I stepped in and called King, who came in and stood between Mr. Sturn and myself. He smiled. “I will not hurt either of you.” He nodded at the mat. “Come, jung man. Take your boots off and warm your feet. Parka and gloves, too. Quickly!”

I wavered. A frown crossed his face and I complied. Mr. Sturn disappeared while I was loosening my boots, returning with a towel. Without a word he knelt in front of King, talking softly to him. He picked up his left forepaw and began brushing ice from between his pads. “He should not be out in this.” His rasp called attention to his accent.

I nodded. “That’s what I told my parents.”

Mr. Sturn stopped brushing King’s paw to look up at me. “Neither should you.” His eyebrows went up and a smile spread across his leathery face. He nodded and turned back to cleaning the ice from King’s paws. I watched, impressed and grateful for his gentle care.

When he was finished with the hind paws, Mr. Sturn reached up to scratch King between the ears, earning eyes squeezed closed in ecstasy and a lolled tongue. When he rose, King followed him into the kitchen. “I will be back soon,” Mr. Sturn said.

In Mr. Sturn’s absence, I looked around. I had expected the inside to match apparent neglect outside. It didn’t. Simplicity, order and care were obvious, but no place more than his fireplace. Above the mantle hung an old sword, battered but gleaming as though polished only yesterday. The hilt of the sword curved slightly and had a lion’s head grip with two red stones, glittering in the subdued light. Below the sword hung a scabbard, scratched and dented, but also polished. Below both hung a presentation case with a cross hanging from a faded black and white ribbon. Next to it was a tarnished silver badge. I could just make out crossed swords on it. Across from the fireplace was an end table with a lamp on it next to a worn chair with a dimple in the seat. Mr. Sturn’s favorite, I guessed.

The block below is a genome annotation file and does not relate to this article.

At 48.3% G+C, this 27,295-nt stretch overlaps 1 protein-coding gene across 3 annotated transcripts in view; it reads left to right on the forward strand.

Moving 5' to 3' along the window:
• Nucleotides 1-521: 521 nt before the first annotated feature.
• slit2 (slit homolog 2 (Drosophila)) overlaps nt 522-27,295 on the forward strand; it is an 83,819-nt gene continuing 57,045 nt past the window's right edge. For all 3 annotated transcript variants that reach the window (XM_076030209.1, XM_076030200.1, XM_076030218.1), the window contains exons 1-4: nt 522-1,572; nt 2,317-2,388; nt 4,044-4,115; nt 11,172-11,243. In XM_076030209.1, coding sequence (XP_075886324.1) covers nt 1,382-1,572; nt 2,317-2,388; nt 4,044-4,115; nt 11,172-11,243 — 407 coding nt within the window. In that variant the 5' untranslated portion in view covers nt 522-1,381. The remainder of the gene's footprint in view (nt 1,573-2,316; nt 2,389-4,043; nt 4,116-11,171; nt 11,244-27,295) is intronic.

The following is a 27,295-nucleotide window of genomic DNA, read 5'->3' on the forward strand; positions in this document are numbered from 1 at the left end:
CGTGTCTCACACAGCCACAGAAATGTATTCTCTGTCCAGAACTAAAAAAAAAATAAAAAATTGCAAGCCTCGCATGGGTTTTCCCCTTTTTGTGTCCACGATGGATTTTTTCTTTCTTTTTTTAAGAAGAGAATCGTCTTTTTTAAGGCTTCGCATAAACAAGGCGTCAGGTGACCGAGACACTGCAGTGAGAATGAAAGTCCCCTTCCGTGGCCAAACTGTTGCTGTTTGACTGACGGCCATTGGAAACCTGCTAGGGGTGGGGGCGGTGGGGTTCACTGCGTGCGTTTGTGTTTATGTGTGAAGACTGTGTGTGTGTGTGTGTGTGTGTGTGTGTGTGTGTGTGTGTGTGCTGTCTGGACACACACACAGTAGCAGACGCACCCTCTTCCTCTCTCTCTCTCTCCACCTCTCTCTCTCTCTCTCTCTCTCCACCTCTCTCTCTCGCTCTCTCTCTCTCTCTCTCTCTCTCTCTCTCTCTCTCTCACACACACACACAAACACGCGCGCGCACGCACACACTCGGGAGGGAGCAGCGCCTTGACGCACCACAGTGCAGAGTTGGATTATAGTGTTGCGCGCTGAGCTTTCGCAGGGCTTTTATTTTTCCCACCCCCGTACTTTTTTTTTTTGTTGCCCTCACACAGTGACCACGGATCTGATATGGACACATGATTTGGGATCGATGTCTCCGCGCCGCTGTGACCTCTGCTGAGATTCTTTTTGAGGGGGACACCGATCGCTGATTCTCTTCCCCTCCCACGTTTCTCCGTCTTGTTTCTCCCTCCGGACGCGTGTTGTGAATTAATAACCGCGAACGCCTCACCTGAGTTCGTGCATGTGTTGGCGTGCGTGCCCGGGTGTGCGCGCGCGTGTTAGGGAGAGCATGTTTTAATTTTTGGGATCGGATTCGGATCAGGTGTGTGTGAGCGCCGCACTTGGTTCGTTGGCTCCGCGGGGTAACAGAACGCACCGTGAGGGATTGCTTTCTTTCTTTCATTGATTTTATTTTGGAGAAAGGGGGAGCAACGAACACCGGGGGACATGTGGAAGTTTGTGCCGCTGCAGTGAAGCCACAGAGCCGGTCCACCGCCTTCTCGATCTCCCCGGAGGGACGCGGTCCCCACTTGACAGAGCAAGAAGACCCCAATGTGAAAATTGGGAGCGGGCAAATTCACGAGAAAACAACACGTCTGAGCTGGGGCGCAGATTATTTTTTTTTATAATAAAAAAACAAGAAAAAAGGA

Mr. Sturn’s return interrupted my visual exploration. He carried two steaming, aromatic cups. King padded behind him with his Border Collie smile.

“Here,” he said. “Drink. It will warm you.”

I hesitated only a second before trying it. “Tastes like Wassail,” I said.

He smiled and his eyes grew distant, before refocusing. “It is like.” He took my parka, gloves and boots and hung them close to the fireplace, before glancing at the clock. “You must call home,” he noted. “You are behind schedule and your family…they will perhaps worry?” He nodded toward a phone stand near the door.

I called Mom, explained that one of my customers had offered to let me get warm in their home. Mr. Sturn sat is his chair, humming a tune I’d never heard while he petted King who had parked next to him.

“So,” he said, when I hung up the phone. “What grade?”

“Sixth grade sir,” I said.

He pursed his lips and squinted at me. “How old?”

“Eleven,” I replied.

“Gut.” He nodded and rubbed King under the chin.

I took another sip of cider and looked back at the sword above the mantle. Mr. Sturn followed my eyes and smiled. “From the war,” he said. “Long ago. Drink,” he prompted, nodding at my cup.

I finished my cider, while Mr. Sturn stroked King in silence. “I should go,” I said.

He nodded and I retrieved my parka, gloves and boots. They were warm when I put them on.

“Fertig?” he asked.

“Sir?”

“Ah, ja. Sorry. Are you ready?”

“Yes, sir.”

“Gut,” he said. “Be careful.” He opened the door and I stepped back into the howling snow, King following without being called. As I left, he smiled once more—and maybe it was just how the light hit his face, but his eyes seemed to shine with kindness and bottomless sadness.